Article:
State warns of possible curtailments for 2010 irrigation season
By DAVE WILKINS
Junior ground water users in Southern Idaho have been put on notice once again that their pumps could be shut down -- this time for the 2010 irrigation season.
Gary Spackman, interim director of the Idaho Department of Water Resources, issued a notice of potential curtailment on Nov. 2 to hundreds of ground water rights holders who draw water from the Eastern Snake Plain Aquifer.
The curtailment would affect pumpers with water rights that are junior to the water rights held by two trout farms and a coalition of surface water users in the region.
Fish farms and canal companies have seen their water flows decline in recent years, and the state has found that ground water pumping is at least partially responsible.
Clear Springs Foods, Blue Lakes Trout Farm Inc. and a coalition of surface irrigators that includes the A&B Irrigation District, Twin Falls Canal Co., North Side Canal Co., Minidoka Irrigation District, Burley Irrigation District and the American Falls Reservoir District No. 2, appealed to the state more than five years ago to force junior ground water pumpers to shut down or provide mitigation.
Ground water pumpers have provided some replacement water, but not as much as senior surface and spring water rights holders want.
Spackman ordered some curtailments this summer after he determined that there was a shortfall in the amount of replacement water provided to Clear Springs Foods. A district judge later granted a stay.
Pending further court action, the department of water resources may require curtailment of ground water rights having a priority date junior to Aug. 11, 1990, if ground water users provide no additional mitigation to Clear Springs Foods in 2010, Spackman said in the notice.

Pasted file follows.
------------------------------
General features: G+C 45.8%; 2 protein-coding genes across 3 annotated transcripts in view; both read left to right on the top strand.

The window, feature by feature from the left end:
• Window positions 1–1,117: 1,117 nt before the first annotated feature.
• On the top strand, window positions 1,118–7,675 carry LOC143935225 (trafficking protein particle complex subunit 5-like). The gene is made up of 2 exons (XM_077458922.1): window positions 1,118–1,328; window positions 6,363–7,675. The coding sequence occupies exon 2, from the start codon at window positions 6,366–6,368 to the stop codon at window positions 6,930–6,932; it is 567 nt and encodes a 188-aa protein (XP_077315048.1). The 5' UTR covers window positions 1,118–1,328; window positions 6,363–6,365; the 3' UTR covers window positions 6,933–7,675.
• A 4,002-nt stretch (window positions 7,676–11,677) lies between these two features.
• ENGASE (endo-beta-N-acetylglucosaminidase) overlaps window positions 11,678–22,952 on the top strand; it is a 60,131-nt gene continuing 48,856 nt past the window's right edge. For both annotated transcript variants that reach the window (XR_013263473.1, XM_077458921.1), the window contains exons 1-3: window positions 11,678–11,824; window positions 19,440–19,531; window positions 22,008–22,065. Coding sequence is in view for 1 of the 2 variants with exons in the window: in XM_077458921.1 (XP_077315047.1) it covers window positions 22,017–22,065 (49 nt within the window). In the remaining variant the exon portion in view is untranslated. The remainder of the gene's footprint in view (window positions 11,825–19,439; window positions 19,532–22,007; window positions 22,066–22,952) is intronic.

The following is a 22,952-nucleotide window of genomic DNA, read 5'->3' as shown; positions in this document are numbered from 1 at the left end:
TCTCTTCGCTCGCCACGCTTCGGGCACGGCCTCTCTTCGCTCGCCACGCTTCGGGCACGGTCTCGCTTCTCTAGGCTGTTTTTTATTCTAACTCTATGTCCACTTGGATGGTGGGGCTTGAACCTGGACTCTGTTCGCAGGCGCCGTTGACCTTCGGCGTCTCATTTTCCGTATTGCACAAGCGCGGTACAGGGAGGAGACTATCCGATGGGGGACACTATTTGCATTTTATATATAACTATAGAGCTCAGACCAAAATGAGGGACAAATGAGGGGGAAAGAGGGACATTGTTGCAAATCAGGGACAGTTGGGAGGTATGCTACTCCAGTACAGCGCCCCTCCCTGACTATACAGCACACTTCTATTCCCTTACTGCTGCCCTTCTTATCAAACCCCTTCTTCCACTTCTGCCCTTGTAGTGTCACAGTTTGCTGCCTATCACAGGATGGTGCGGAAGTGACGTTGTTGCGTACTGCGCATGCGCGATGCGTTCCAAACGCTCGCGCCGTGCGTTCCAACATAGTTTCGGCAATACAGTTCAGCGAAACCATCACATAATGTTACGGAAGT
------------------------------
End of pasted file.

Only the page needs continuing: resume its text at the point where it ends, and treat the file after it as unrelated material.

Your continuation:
The state has scheduled a hearing Dec. 7 on a mitigation plan by Idaho Ground Water Appropriators to provide replacement water to Clear Springs Food via an over-the-canyon-rim pipeline.
"If the mitigation plan is not approved, ground water rights junior to Feb. 4, 1964, could be subject to curtailment," Spackman said in the notice.
Spackman will wait until April 1 before deciding how much material injury is likely to occur to members of the surface water coalition next year as a result of junior ground water pumping.
He'll look at April 1 snow survey data and spring runoff forecasts before making a decision.
"Depending on the expected snowpack, the determination could result in the curtailment of consumptive ground water rights during the 2010 irrigation season," Spackman informed ground water users in the notice.
If the projected runoff is at least 65 percent of normal, no curtailment will likely be required, Spackman said.
However, if projected runoff is the same as it was in 1977, the lowest runoff year on record (48 percent of normal), then ground water rights with priority dates junior to March 29, 1978, could be subject to curtailment, Spackman said.
Staff writer Dave Wilkins is based in Twin Falls, Idaho. E-mail: firstname.lastname@example.org.